Case Study Emergencies/Illness Health Issues Necropsy

Case Study: Egg Yolk Peritonitis

Here’s a case sent into me by Bitchin’ Chickens follower Crystal. In the fall of 2019, she took in three two-year old barnyard mix hens. Roadrunner appeared healthy and fit in with the flock. Her only health issue had been a break in her upper beak, which broke again as it started growing out.

Crystal was told her new hen was an Olive Egger, but because she kept a number of coloured egg layers together she wasn’t sure if Roadrunner was laying or not.


In May she displayed the classic symptoms of a hen with reproductive tract issues: isolating herself from the flock, walking slowly and standing upright in a penguin stance. On closer inspection Crystal noticed that she was leaking very smelly fluid from her vent that looked like egg yolk.

Crystal decided to euthanize her and take some photos to figure out what was going on.  This was her first necropsy and she was both photographer and dissectionist.

Upon cutting Roadrunner open, Crystal said that she was full of copious amounts of green liquid (ascites) that filled her whole abdomen. She removed some of the organs for closer inspection and managed to take photos with her gloved hands.

I don’t claim to have much knowledge or experience with necropsy diagnoses. I posted the photos and asked for the expertise from members of a Facebook chicken group.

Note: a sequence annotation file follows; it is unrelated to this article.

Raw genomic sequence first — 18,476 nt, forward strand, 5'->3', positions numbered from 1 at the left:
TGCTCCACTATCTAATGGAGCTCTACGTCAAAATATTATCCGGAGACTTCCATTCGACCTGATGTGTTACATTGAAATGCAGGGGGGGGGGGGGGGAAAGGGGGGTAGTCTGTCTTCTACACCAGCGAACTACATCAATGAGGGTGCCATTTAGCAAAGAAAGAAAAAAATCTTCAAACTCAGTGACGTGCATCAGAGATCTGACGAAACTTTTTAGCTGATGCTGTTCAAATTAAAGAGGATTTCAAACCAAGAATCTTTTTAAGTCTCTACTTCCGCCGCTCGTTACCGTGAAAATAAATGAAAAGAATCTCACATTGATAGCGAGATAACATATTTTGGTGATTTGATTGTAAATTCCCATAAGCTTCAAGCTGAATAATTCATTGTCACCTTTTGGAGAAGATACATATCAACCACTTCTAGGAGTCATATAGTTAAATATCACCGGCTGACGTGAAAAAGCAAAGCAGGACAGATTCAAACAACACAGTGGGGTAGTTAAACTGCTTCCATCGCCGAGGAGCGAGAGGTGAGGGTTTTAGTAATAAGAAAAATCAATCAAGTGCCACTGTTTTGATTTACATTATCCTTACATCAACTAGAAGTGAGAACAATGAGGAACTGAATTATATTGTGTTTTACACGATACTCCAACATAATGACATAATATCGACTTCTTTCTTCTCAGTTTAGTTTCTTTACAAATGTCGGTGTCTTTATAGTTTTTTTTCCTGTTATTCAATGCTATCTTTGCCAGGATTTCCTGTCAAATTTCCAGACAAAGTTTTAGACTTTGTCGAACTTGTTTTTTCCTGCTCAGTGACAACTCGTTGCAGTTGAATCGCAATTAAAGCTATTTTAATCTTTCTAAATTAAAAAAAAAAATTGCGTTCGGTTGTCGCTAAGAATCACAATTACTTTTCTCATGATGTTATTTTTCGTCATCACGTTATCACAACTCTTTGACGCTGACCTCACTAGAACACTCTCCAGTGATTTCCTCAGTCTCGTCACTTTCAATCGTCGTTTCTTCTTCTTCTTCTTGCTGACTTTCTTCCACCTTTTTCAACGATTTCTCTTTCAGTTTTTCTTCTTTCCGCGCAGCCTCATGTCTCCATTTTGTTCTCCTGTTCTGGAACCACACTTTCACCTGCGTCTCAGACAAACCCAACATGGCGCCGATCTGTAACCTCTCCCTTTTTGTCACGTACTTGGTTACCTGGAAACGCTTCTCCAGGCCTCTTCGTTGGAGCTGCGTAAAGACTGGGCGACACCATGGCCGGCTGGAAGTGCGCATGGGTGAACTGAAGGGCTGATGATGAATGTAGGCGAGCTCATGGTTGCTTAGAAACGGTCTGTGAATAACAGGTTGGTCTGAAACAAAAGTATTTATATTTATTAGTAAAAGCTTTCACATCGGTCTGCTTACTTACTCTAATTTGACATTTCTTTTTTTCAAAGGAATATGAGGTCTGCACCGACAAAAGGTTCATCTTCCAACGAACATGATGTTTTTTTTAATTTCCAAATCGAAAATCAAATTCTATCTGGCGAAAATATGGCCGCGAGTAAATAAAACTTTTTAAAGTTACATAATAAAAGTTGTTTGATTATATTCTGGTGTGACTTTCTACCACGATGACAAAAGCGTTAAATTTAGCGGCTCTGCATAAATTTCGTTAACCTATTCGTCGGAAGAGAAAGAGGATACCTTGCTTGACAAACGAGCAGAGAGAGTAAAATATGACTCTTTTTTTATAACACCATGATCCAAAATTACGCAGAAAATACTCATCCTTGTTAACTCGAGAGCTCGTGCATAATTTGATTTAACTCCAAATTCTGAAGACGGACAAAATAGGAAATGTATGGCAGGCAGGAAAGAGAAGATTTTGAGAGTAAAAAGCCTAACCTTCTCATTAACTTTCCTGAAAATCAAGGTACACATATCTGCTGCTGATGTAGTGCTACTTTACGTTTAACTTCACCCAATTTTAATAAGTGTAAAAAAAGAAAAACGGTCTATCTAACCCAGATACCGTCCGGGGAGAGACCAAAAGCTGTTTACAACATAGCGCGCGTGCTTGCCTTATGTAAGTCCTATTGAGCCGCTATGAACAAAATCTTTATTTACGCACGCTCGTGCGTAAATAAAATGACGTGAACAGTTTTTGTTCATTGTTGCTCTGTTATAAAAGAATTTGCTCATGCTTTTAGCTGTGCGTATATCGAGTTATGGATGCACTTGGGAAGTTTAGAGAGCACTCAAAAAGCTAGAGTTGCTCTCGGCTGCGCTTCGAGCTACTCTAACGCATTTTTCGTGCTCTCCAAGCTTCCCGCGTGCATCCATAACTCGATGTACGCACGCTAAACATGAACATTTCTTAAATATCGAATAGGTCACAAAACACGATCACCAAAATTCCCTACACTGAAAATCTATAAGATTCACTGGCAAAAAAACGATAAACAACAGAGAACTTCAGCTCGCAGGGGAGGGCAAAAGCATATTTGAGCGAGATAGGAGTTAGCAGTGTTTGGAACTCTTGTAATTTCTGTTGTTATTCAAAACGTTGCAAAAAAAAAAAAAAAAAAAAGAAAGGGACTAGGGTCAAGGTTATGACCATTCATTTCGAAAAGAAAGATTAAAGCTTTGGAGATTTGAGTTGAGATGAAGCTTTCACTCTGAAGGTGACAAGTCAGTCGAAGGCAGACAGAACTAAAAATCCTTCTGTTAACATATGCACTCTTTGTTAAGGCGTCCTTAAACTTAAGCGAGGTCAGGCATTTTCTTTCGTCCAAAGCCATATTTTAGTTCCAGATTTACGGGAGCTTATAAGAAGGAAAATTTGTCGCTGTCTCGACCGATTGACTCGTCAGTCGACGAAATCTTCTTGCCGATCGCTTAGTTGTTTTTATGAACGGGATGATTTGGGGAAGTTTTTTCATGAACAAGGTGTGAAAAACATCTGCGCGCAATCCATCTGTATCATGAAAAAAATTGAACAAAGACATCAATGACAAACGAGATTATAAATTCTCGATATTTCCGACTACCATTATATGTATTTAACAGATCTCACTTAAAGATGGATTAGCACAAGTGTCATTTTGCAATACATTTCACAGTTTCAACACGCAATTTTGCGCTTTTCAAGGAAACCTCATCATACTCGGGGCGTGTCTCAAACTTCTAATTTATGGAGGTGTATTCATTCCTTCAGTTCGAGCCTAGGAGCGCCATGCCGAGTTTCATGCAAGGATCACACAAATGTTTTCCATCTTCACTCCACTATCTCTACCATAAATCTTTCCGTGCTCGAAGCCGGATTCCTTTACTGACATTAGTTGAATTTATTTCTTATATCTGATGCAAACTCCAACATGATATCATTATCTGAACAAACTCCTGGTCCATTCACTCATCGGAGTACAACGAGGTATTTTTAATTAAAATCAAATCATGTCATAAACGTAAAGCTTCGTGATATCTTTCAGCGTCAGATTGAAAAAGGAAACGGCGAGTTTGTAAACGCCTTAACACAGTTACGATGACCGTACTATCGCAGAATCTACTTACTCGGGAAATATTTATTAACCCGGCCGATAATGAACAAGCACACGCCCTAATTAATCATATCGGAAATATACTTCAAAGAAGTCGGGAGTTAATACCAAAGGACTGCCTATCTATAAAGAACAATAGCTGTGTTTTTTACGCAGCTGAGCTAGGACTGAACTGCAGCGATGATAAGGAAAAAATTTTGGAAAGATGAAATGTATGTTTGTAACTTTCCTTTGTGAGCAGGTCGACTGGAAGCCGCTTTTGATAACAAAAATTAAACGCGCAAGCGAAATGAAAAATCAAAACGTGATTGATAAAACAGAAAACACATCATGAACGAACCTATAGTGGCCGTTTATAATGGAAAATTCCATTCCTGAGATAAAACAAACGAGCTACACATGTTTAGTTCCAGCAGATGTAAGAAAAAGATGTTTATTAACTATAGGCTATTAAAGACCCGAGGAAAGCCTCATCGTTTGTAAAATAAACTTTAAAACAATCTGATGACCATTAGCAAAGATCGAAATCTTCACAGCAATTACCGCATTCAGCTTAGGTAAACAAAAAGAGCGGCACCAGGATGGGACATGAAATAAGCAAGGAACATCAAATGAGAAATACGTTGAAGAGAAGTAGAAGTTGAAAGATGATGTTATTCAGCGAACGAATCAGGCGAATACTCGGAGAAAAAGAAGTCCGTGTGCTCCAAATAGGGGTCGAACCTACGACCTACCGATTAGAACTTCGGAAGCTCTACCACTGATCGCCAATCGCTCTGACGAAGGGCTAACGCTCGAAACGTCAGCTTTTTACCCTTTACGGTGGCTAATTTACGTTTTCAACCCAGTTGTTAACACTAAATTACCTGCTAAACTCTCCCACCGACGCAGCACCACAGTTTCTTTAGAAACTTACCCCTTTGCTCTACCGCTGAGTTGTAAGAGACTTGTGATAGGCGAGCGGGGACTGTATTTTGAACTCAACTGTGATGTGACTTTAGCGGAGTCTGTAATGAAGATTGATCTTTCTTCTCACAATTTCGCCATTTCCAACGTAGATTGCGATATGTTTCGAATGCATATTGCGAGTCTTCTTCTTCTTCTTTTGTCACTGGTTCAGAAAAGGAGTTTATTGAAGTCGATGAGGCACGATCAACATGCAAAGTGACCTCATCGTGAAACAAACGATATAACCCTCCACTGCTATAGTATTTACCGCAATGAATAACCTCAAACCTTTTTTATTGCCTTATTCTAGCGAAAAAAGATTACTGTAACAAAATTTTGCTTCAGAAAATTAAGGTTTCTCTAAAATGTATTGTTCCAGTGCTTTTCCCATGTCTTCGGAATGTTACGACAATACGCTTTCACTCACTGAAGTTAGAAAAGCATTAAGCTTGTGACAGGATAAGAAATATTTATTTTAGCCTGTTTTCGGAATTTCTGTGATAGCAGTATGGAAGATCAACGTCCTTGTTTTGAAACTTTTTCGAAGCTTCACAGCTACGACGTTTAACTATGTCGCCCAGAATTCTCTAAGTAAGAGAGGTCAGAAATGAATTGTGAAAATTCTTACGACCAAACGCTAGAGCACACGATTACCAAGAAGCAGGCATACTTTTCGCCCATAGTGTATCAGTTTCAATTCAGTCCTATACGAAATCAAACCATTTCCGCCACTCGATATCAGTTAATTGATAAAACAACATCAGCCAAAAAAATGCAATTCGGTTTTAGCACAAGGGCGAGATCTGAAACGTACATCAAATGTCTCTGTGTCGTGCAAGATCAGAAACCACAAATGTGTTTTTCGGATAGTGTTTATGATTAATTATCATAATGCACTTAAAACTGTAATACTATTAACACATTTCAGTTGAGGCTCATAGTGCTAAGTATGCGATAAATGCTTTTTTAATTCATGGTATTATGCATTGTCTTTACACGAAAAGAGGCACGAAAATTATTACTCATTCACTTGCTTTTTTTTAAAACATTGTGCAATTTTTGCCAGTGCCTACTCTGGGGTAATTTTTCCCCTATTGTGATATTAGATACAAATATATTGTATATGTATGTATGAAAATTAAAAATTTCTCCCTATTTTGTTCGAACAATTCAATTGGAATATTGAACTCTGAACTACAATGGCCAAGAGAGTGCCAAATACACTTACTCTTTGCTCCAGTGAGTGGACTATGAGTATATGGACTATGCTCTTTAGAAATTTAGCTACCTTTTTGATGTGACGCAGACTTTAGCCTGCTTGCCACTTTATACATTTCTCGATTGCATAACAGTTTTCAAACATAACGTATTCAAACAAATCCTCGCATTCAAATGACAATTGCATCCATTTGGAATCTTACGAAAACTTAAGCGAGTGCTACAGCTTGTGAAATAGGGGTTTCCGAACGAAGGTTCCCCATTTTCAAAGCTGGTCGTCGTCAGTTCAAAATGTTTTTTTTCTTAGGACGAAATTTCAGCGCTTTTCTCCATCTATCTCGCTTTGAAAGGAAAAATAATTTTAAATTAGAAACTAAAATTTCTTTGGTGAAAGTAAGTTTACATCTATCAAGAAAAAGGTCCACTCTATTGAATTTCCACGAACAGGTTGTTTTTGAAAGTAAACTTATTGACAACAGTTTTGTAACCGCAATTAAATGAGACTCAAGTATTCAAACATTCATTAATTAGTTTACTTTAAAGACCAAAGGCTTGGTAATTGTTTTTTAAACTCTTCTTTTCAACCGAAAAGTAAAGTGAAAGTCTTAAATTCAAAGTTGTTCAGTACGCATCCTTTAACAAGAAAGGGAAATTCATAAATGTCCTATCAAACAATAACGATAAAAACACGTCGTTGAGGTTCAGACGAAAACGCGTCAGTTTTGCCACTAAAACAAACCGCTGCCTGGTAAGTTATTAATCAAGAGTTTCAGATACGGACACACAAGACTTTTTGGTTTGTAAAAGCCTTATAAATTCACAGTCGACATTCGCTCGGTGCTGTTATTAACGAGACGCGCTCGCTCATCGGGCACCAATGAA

One of their members kindly gave her opinion:

I believe this poor girl had ovarian cancer and its ‘seeds’ are all over the bowel. There are numerous retained yolks in the ovary as well as hemorrhages and tumours.

There are egg yolks that have been released, but internally laid. There is also inflammatory coating on the bowel which suggests Egg Yolk Peritonitis which would have killed her. If the fluid was green tinged then the tumours must have involved the liver and gall bladder too.

What Is Egg Yolk Peritonitis?

EYP is inflammation in the peritoneum (tissue covering the inside of the abdomen and most organs) caused by the presence of yolk from a ruptured egg or a retained egg in the oviduct. The yolk may result in only mild inflammation and be absorbed by the peritoneum. Unfortunately the yolk is also a medium for bacteria, which can lead to infection. E. coli and Staphylococcus are just two of several bacteria associated with EYP.

Many thanks to Crystal York for her story and photos. All material used with permission.

To learn more about EYP and Ovarian Cancer check out the links below.

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